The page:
Welcome to the VTNS (Vintage Textile and Needlework Sellers) Facebook Fanpage Fan Freebie Friday. Today we are sharing a beautiful lacy bedspread vintage crochet pattern.  The design reminds me of the gingerbread lattice on a the porch of a Victorian Era home.

Lace Valentine Bedspread Crochet Pattern Motif
A great pattern for lace lovers.  It’s called “Lace Valentine” and graces the cover of a publication from Lily Crochet Cotton called Crocheted Bedspreads. This pattern booklet is not dated but I’d guess it’s from the 1940s.

Each block measures about 5¼ inches square when blocked and requires 45 yards. Lily’s Skytone Mercerized Crochet Cotton is called for, but no longer available.  Mercerized thread undergoes a process to make it stronger and give it a luster.  There are many suitable crochet cottons for bedspreads available now that you could substitute.  Just make sure the mercerized cotton thread you choose matches the size of the motif when finished, 5¼ inches square.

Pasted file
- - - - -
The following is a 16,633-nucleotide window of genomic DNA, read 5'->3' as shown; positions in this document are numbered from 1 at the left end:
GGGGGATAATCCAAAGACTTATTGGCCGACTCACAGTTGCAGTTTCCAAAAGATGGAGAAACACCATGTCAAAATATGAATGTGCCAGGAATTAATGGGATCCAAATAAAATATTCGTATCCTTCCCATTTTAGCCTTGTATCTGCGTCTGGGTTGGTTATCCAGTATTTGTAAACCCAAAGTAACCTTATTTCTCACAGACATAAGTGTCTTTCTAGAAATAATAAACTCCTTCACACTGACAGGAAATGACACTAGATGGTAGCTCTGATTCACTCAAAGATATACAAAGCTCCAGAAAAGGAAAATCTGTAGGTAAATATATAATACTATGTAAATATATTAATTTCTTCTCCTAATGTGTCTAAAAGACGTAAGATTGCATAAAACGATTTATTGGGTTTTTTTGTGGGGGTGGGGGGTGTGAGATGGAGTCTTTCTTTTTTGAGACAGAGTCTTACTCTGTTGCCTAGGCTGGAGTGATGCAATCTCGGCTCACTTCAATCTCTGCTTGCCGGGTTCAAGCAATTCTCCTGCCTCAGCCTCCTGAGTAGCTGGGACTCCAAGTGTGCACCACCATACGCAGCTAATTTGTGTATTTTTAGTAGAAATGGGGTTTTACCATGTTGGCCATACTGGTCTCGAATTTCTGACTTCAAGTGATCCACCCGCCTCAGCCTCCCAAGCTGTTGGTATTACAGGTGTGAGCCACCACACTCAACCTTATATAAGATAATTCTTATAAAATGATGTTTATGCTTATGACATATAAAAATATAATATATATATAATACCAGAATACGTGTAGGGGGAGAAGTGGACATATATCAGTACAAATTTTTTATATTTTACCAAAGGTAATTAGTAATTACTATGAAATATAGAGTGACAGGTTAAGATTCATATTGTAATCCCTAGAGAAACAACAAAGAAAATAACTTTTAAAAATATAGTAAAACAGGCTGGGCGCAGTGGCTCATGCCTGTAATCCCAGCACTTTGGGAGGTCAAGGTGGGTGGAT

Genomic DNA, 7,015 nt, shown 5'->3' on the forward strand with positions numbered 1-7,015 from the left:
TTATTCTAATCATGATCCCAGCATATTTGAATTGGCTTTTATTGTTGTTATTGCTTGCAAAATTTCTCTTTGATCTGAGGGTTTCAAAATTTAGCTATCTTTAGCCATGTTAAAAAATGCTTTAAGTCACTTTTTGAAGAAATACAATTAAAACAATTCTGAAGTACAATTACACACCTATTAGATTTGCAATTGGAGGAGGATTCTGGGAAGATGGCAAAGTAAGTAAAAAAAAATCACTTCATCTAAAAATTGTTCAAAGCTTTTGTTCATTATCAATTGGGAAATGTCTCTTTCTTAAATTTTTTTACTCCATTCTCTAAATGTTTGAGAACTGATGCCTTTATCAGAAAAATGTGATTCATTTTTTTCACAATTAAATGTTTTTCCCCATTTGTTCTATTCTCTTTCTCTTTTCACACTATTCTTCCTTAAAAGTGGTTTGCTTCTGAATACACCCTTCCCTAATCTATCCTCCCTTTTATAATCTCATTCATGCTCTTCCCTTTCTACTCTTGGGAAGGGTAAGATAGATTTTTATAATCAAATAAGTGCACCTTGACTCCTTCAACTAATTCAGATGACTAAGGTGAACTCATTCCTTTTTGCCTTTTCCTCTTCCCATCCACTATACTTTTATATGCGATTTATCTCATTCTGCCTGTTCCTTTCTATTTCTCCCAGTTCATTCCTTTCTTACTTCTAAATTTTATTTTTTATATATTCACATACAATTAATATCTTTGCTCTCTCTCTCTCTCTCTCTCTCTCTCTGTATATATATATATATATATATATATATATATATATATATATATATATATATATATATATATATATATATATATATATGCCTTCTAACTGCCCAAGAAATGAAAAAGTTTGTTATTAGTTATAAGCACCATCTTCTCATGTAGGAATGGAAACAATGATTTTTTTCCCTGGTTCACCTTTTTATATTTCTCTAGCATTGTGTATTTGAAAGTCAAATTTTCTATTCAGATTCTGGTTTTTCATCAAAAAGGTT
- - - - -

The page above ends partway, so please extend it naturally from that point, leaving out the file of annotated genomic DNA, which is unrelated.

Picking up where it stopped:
The Correct Sizes of Crochet Hooks chart below will help in finding a substitute for the Sky-Tone cotton thread.   You’ll notice that the same size crochet hooks are suggested for the Size 10 cotton and the Sky-Tone Size 1, but still check the finished motif’s measurements.

Chart of Correct Sizes of Crochet Hooks for Different Sizes of Thread
Lace Valentine Bedspread Crochet Pattern

 

Even though this is described as a bedspread pattern each of the pretty motifs are crocheted  individually and then joined together.  So you could make a pillow, tablecloth or any size bedspread out of this pattern.  It would just depend on the amount of lacy blocks you crocheted and how you join them together.